# homotopy invariance

Let $\cal F$ be a functor  from the category of topological spaces to some category  $\cal C$. Then $\cal F$ is called homotopy invariant if for any two homotopic maps $f,g\colon X\to Y$ between topological spaces  $X$ and $Y$ the morphisms  ${\cal F}f$ and ${\cal F}g$ in $\cal C$ induced by $\cal F$ are identical.

Suppose $\cal F$ is a homotopy invariant functor, and $X$ and $Y$ are homotopy equivalent topological spaces. Then there are continuous maps $f\colon X\to Y$ and $g\colon Y\to X$ such that $g\circ f\simeq{\rm id}_{X}$ and $f\circ g\simeq{\rm id}_{Y}$ (i.e. $g\circ f$ and $f\circ g$ are homotopic  to the identity maps on $X$ and $Y$, respectively). Assume that $\cal F$ is a covariant functor. Then the homotopy invariance of $\cal F$ implies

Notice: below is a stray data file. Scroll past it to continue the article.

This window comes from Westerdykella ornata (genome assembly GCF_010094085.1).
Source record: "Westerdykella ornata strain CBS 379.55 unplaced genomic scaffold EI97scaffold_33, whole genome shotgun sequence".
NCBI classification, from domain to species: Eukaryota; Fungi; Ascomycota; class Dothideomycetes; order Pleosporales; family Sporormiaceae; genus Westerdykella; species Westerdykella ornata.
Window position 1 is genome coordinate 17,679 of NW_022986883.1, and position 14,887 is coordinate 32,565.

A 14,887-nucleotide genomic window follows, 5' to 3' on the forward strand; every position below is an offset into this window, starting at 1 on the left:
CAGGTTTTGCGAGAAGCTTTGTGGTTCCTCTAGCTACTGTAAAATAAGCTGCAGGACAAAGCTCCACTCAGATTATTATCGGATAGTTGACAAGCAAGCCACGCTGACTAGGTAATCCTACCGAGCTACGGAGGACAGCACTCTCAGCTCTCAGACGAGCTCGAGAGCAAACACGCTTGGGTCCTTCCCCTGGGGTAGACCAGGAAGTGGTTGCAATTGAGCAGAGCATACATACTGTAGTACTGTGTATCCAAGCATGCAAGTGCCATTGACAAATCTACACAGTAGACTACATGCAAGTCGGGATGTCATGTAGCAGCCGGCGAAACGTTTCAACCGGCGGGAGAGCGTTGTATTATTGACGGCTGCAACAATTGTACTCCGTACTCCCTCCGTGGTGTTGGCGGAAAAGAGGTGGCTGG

${\cal F}g\circ{\cal F}f={\cal F}(g\circ f)={\rm id}_{{\cal F}X}$

and

 ${\cal F}f\circ{\cal F}g={\cal F}(f\circ g)={\rm id}_{{\cal F}Y}.$

From this we see that ${\cal F}X$ and ${\cal F}Y$ are isomorphic   in $\cal C$. (The same argument clearly holds if $\cal F$ is contravariant instead of covariant.)

An important example of a homotopy invariant functor is the fundamental group   $\pi_{1}$; here $\cal C$ is the category of groups.

Title homotopy invariance HomotopyInvariance 2013-03-22 14:24:51 2013-03-22 14:24:51 pbruin (1001) pbruin (1001) 4 pbruin (1001) Definition msc 55Pxx HomotopyEquivalence homotopy invariant